support for the orphaned and vulnerable children being
cared for through Bulembu’s Child Care Program. In
addition, private funding has been secured to cover the
administration costs associated with operating BI to ensure that
100% of your donations will go directly towards caring for the
children in Bulembu.

BI continues to affirm the integrity with which BMS manages

our donations and the effectiveness with which the Bulembu
Child Care Program (child care, education, medical) is
operated.  The children are well cared for and loved, they are
receiving an excellent education, and they are being given
hope and a future.

I would like to encourage you to follow the lead of BI's Board

of Directors and give generously to Bulembu's Child Care
Program.  To make a donation, please visit Bulembu reStore
(  If you are currently a Child 
Sponsor, monthly or annual donor, your donations will be
directed towards the care of the children as the team in
Bulembu seeks to raise up a new generation of Swazi leaders.
If you have any questions or wish to discontinue your pre-
authorized monthly donations, please contact Jan Quiring
( or 778-288-7411).

What has been accomplished to date in Bulembu is truly

remarkable.  On behalf of Bulembu International, thank you
for your commitment and support.  We pray each of you will
continue to be a blessing to this community.

With much gratitude,

Volker Wagner 
Executive Director

Bulembu International

Wednesday, May 4, 2011

The Next Step

Life’s journey for Phephile Khumalo is taken one step at a time. But for this seven-year-old in the Bulembu childcare program, each physical step has been taken only with the aid of crutches. Phephile was a baby when a snake bit her. The bite caused permanent muscle damage, preventing her foot from developing normally. But Phephile is ready to take the next step, and it will come a little bit easier when she receives a prosthetic leg.

Dr. Detlef Brock, his wife, Angelica and Bulembu’s Registered General Nurse, Wiseman Sisamala work together to make a mold of Phephile’s leg so she can be fitted with a prosthetic leg.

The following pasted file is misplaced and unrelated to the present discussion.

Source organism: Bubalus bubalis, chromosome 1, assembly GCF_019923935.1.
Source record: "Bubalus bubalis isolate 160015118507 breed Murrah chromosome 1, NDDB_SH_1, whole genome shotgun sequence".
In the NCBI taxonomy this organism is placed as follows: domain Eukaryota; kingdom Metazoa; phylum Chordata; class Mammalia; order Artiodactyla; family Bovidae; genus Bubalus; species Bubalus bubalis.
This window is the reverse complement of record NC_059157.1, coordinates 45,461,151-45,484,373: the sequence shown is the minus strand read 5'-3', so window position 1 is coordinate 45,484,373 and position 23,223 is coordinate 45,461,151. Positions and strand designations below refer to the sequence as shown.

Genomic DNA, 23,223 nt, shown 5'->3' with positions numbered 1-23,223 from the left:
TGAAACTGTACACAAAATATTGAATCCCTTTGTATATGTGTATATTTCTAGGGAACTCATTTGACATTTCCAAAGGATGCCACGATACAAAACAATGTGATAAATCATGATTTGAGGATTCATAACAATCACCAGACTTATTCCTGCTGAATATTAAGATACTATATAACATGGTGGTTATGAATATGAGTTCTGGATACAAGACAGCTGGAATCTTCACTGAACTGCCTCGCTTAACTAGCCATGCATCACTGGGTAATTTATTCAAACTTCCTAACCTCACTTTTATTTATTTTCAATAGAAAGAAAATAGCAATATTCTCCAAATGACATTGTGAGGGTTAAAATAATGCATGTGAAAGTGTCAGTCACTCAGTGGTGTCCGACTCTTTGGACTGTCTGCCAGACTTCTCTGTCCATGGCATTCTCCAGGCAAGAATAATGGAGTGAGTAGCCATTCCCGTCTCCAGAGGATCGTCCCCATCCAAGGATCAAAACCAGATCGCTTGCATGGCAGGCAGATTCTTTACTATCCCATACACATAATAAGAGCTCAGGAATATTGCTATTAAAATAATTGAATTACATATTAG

Dr. Detlef Brock and his wife, Angelica, had visited various hospitals in Swaziland and while in the country, made a stop in Bulembu. During his visit, Dr. Brock, who specializes in pediatric surgery and sports medicine in Leipzig, Germany, was able to make a fiberglass cast of Phephile’s leg. This lightweight cast was then removed and taken back to Germany where he will create a prosthetic leg, fit specifically for Phephile.
Wiseman comforts a frightened Phephile while she’s being fitted with a mold that will be used to make a prosthetic leg. 
Dr. Brock’s wife, Angelica, who is a physical therapist and Wiseman Sisamala worked with Phephile to keep her calm and comforted during the mold fitting. Wiseman, originally from Zimbabwe and a Registered General Nurse has been working in the Bulembu Clinic for one year, so he is quite familiar with Phephile and her struggles to walk. Angelica is an expert at helping children strengthen muscles that, for one reason or another, have not developed properly. Initially frightened, Phephile was unharmed during the fitting and happily accepted a tasty treat when it was over!

Phephile winces during the process of being fitted with a mold that will be used to make a prosthetic leg. 

Phephile’s mold was created when Dr. Brock and Angelica paid a visit to Bulembu in mid-April. She’ll be fitted with her prosthetic leg in approximately one month. And when that day comes, Phephile will be able to walk and run with her friends. Her crutches will be a thing of the past, and the next step will be cause for celebration! 

Wiseman shows Phephile the mold that will be taken back to Germany to prepare the prosthetic leg she’ll receive in May. 

Angelica offers Phephile a tasty treat after the fitting process which will lead to a prosthetic leg. 
A teary-eyed Phephile enjoys a tasty treat after the fitting process to make her new prosthetic leg.

Phephile smiles alongside Angelica and Dr. Detlef Brock.

Phephile Khumalo smiles knowing she will soon be able to walk without the aid of her crutches.